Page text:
“The whole point of the Kingdom . . . isn’t about shifting our wants and desires onto a non-physical level, moving away from the earthly to the supposedly “spiritual.” It is about God’s dimension coming to birth within ours…The Kingdom is to come in earth as it is in heaven.”

“The Lord’s Prayer is designed to help us make this change,” writes Jen Pollock Michael in Teach Us to Want,  “a change of priority, not a change of content. This prayer doesn’t pretend that pain and hunger aren’t real.”

Bringing my desires to Christ does not mean rejecting them, but rather releasing them. By recognizing Christ as the authority over all Creation, even my own desires, I allow them to be redeemed and transformed. I allow myself to confess the full force of my desires, humbly admit my needs, make peace with the strong hungers that make me human.

“Brave is the only way to write, and brave is the only way to pray…the untucked prayers— the prayers of our struggle— prepare the way for surrender, even praise.”

Surrendering my desires; this is an act of humility and grace. Through His eyes my priorities are aligned and this changes the way I want. This is not merely self-denial, but soul-transformation. It is freedom rather than obligation. God’s dimension coming to birth within ours.

“I am the bread of life; whoever comes to me shall not hunger, and whoever believes in me shall never thirst” (John 6:35).

I love how Scripture is continually pointing us back to Christ as our tuning fork. “Therefore be imitators of God, as beloved children; and walk in love, just as Christ also loved you and gave Himself up for us,” writes Paul in Ephesians. “Consider him who endured,” encourages the author of Hebrews, “so that you may not grow weary or fainthearted.” “Abide in me,” asks Jesus in John 15, “that my joy may be in you, and that your joy may be full.”

It is ultimately the magnificence of Christ that will eternally capture our hearts. He who is before all things, and in him all things hold together. For by him all things were created, in heaven and on earth, visible and invisible, whether thrones or dominions or rulers or authorities—all things were created through him and for him. He is the radiance of the glory of God and the exact imprint of his nature, and he upholds the universe by the word of his power. All things were made through him, and without him was not any thing made that was made. In him was life, and the life was the light of men.

Thy kingdom come, Thy will be done. May You redeem my desires so they are ultimately satisfied in You.

Advent Longings

During this season of Advent, one particular idea has been weaving throughout my daily thoughts and prayers:

At its core, Advent teaches us what to do with our longings.

The coming of the Messiah was one of the most anticipated, longed-for events in history. Even now, we crave the story of a hero coming to save the world from destruction and evil. Yet in the moment of Christmas, all of that anticipation, that longing, found its conclusion in the tiny body of a frail baby named Jesus.

Tonight, I light the Advent candle and we bow our heads, and I think of all the longings I feel in this moment. How desire is such a universal language of mankind. Desire not just for physical items, even though this seems to have become one of the biggest symbols of Christmas. No, this confusing ache down in my soul is something present throughout the whole year, and simply highlighted in the holiday season. When I look closely, I find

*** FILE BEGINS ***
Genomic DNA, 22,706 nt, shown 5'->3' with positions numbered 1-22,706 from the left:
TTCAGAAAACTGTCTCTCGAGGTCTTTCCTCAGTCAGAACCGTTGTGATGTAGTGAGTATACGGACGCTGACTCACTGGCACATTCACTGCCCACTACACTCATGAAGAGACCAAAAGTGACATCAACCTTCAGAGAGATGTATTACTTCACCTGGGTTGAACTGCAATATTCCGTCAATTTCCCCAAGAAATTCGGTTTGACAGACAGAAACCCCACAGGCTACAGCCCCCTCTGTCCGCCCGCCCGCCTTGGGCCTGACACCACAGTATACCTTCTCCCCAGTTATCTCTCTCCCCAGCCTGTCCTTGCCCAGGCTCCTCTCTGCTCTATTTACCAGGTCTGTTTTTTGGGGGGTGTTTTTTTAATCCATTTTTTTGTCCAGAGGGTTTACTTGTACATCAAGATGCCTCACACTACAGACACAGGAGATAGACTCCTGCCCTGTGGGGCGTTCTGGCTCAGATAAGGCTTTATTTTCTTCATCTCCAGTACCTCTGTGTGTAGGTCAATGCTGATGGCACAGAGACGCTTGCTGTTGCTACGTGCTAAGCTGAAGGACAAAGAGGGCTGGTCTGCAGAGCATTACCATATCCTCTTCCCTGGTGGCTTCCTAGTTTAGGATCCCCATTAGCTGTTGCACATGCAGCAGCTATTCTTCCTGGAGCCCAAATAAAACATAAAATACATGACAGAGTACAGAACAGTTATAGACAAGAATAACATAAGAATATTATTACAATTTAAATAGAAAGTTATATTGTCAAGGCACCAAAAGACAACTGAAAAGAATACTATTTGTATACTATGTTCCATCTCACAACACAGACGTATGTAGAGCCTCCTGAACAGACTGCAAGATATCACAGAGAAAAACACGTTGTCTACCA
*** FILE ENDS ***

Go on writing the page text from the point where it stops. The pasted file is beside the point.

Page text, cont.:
• the hunger for belonging
  • the longing to be valued and known
  • the cravings for happiness and meaningful experiences
  • the ache of wanting good to be clearly triumphing over every form of evil

This season, I’m meditating on one profound question:

What does it look like for these desires to be fulfilled in the person of Christ? 

Jen Pollock Michael has written a beautiful little book on Christian desire, called Teach Us To Want. Here is what she says:

“We orient our lives not according to our belief systems or worldview, but according to our desires. Every decision, big and small, is value driven, and consciously or subconsciously, we are pursuing what we love and value… To effect real and lasting change, we will have to be oriented toward better desires, even toward grace.

But that plunge into holy desire doesn’t remove us from earthly life; it implicates us, gets us busy in the business of loving and worshiping God in our neighborhoods and churches and cities…In wanting good, we also commit to channeling good— to bless others as liberally and as sacrificially as we have been blessed. After all, in Christ, we are Abraham’s children to whom the good-news promise is given: In you shall all the nations be blessed.

And here is how desire becomes corrupt: wanting derails into selfishness, greed and demanding ingratitude when we’ve failed to recognize and receive the good that God has already given. Trust is at the center of holy desire: trust that God is good and wills good for his people. We trust in asking; we trust in receiving. Holy trust believes that whatever God chooses to give is enough.

Christ has come–this is Christmas. That little baby named Jesus grew up to be a man who would change the course of history. In his coming, God fulfilled his promise and answered the longing of every human heart. Here was one who would begin to put things right–forever. Who would triumph over evil and death.

“Then Jesus declared, ‘I am the bread of life. Whoever comes to me will never go hungry, and whoever believes in me will never be thirsty.'” (John 6:35)